New York Yankees: The 5 Greatest Yankees of All-Time

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2.  Mickey Mantle

Mickey Mantle claims the #2 spot on this list for being such a clutch, seasoned, devastatingly good hitter, with enough controversy and media hype to keep people talking about him for centuries.

The star once said, “After I hit a home run I had a habit of running the bases with my head down. I figured the pitcher already felt bad enough without me showing him up rounding the bases.” Well Mick, you had us at “hello.” Aside from that charm, “The Commerce Comet,” as some hailed him, is heavily regarded as one of the best switch hitters of all time, as well as the best slugger. For the purposes of this list, his hitting and fielding, as well as the controversy that took the media by storm is what earned him a spot.

Mantle was a complete package. The three-time MVP and seven-time World Series Champion, was known for his dual-threat power and batting average. He won the triple-crown in 1956, leading the league in home runs (52), RBI (130), and batting average (.353). In his 18 year career, Mantle hit less than 20 home runs in a season only four times. He also knocked in at least 50 RBI in all but two seasons of his career, and has a career batting average of .298. In short, he was a complete nightmare for pitchers. Mantle also made life difficult for hitters, having obtained three golden glove awards.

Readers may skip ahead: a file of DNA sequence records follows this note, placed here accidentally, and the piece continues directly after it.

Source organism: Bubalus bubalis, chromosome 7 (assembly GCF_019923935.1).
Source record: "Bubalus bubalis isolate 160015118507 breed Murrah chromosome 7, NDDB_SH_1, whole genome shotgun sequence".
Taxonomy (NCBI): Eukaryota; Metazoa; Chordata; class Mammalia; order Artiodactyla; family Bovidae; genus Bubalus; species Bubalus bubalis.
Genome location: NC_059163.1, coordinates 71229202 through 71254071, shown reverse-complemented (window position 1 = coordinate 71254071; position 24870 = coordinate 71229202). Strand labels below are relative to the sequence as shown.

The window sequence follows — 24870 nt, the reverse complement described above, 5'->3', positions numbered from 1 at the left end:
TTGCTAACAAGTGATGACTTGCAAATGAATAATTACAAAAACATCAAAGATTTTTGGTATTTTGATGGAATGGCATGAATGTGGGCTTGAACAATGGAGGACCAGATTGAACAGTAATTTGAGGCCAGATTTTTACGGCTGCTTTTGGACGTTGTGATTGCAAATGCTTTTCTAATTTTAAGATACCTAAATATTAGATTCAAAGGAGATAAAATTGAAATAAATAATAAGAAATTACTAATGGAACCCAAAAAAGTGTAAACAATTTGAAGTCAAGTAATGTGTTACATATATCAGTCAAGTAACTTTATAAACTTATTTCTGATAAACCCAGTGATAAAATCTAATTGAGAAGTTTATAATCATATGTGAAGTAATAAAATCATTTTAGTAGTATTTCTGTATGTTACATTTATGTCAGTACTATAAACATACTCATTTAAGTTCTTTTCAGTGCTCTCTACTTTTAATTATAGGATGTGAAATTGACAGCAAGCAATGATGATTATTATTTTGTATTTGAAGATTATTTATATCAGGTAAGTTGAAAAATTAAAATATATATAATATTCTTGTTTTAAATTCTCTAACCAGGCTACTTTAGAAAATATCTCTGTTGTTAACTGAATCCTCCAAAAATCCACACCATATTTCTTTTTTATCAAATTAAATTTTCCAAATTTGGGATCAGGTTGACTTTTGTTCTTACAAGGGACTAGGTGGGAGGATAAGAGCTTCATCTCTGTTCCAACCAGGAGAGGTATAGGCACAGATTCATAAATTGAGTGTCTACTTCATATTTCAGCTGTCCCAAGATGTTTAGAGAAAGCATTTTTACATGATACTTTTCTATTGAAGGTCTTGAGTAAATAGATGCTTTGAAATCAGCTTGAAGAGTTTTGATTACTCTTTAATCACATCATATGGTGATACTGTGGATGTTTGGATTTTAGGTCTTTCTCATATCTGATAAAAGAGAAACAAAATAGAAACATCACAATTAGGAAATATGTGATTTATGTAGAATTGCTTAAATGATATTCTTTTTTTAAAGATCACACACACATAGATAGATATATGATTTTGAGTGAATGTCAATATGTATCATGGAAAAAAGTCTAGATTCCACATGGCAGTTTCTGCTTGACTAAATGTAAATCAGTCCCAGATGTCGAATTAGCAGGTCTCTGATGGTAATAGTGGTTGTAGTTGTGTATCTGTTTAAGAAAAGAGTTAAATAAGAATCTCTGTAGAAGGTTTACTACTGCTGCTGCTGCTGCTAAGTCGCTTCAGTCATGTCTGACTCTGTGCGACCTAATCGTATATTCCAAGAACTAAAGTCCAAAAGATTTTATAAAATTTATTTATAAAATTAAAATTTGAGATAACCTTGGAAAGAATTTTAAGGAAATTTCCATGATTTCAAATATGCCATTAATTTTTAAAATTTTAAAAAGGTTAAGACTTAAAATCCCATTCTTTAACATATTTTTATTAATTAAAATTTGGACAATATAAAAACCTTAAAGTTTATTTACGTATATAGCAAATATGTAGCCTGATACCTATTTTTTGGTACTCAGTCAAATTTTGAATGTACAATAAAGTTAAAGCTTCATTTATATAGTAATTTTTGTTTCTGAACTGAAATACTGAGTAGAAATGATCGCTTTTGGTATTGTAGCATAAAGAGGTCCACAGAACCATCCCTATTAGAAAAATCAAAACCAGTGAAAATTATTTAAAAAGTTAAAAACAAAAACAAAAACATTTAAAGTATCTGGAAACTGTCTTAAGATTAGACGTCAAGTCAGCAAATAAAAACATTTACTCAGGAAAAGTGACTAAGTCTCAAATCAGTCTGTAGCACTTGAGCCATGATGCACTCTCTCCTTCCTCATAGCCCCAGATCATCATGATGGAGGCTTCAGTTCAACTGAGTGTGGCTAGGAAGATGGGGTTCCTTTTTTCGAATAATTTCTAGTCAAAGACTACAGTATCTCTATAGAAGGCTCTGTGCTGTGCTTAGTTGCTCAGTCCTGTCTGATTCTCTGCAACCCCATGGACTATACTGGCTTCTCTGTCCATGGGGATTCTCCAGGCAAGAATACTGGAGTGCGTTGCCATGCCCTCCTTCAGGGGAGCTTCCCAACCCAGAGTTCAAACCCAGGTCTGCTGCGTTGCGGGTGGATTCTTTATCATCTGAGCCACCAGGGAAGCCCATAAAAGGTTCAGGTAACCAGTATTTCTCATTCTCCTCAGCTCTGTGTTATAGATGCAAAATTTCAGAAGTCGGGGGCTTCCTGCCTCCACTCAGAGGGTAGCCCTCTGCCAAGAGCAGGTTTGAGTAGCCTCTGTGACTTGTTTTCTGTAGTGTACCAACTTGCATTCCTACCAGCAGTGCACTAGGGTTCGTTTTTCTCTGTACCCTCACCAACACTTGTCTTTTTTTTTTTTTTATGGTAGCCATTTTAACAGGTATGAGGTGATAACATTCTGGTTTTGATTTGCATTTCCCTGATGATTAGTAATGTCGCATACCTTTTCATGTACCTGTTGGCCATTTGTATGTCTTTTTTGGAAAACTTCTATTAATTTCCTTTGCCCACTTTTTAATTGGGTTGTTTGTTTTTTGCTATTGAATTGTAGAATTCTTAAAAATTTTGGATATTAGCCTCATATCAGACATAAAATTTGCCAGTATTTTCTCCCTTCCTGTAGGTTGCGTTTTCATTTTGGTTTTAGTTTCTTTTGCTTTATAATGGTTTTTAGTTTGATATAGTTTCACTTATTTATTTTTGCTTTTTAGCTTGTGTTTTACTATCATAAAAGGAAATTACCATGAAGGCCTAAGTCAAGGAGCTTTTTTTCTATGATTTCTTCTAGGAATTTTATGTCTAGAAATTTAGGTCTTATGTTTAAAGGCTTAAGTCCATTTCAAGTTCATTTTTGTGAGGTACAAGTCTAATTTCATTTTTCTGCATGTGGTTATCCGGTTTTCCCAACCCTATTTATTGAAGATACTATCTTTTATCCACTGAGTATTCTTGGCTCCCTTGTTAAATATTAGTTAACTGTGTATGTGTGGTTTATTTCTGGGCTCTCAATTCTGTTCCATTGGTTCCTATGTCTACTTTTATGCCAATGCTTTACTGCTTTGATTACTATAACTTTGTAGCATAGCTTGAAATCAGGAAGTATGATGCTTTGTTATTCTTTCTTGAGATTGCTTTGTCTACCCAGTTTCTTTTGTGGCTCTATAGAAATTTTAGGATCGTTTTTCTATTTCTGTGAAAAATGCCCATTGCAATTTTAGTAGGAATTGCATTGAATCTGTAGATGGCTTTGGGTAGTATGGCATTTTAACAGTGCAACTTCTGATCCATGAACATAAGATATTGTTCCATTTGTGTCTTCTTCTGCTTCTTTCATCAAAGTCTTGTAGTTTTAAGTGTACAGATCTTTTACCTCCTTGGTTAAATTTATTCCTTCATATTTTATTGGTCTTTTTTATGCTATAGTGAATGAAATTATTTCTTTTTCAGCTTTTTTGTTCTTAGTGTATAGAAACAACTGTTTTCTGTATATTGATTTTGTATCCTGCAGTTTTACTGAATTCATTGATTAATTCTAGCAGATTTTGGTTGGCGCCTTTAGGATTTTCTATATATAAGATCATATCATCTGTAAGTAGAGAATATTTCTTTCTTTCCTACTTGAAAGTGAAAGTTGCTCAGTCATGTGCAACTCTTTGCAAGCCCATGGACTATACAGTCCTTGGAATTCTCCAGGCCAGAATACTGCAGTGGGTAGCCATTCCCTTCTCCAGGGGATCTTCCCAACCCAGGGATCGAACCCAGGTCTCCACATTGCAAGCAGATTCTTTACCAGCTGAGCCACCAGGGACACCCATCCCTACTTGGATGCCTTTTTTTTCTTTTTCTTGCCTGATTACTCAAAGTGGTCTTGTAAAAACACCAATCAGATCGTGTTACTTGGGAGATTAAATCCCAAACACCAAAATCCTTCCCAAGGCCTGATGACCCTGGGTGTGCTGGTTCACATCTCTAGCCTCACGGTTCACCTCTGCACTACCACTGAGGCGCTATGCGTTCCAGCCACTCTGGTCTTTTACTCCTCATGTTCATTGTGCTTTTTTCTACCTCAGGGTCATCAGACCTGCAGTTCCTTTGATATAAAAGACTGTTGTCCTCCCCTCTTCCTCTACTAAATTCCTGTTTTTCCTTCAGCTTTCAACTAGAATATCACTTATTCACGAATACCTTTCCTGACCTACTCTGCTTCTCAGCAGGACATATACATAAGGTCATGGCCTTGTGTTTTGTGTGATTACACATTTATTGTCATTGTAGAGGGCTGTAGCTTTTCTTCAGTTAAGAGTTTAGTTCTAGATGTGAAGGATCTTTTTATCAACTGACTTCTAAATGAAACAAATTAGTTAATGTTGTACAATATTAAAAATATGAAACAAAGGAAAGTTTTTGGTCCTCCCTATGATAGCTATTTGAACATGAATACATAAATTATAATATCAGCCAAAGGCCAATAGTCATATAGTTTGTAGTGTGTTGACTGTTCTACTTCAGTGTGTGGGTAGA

Like the others on this list, his clutch factor was through the roof. He holds the records for most World Series home runs (18), RBI (40), extra-base hits (26), runs (42), walks (43), and total bases (123). Mantle is also tied with Jim Thome in walk-off home runs, with a combined 13; 12 in the regular season, and one in the postseason. His numbers alone cement him as one of the most dangerous players to ever have gone up against.  

“His numbers alone cement him as one of the most dangerous players to ever have gone up against.”

Undeniably, much controversy also marks Mickey Mantle’s career. He was a big drinker, known at the time for hitting the town with Whitey Ford and Billy Martin. His alcohol consumption eventually led to him checking into rehab. The slugger’s father and grandfather lived short lives, having died from Hodgkin’s disease, so he lived his life as if it could end at any moment. In his later years, after treatment, Mantle once said, “If I knew I was going to live this long, I’d have taken better care of myself.”

So with his stardom also came struggles, but such struggles only seem to lend to the historic reading of his career. Given his success, as well as what he overcame, he has rightfully earned himself the number 2 spot on this last. After all, he was part of “Willie (Mays), Mickey (Mantle), and Duke (Snyder),” sluggers who captivated baseball in the 1950s while playing in New York.

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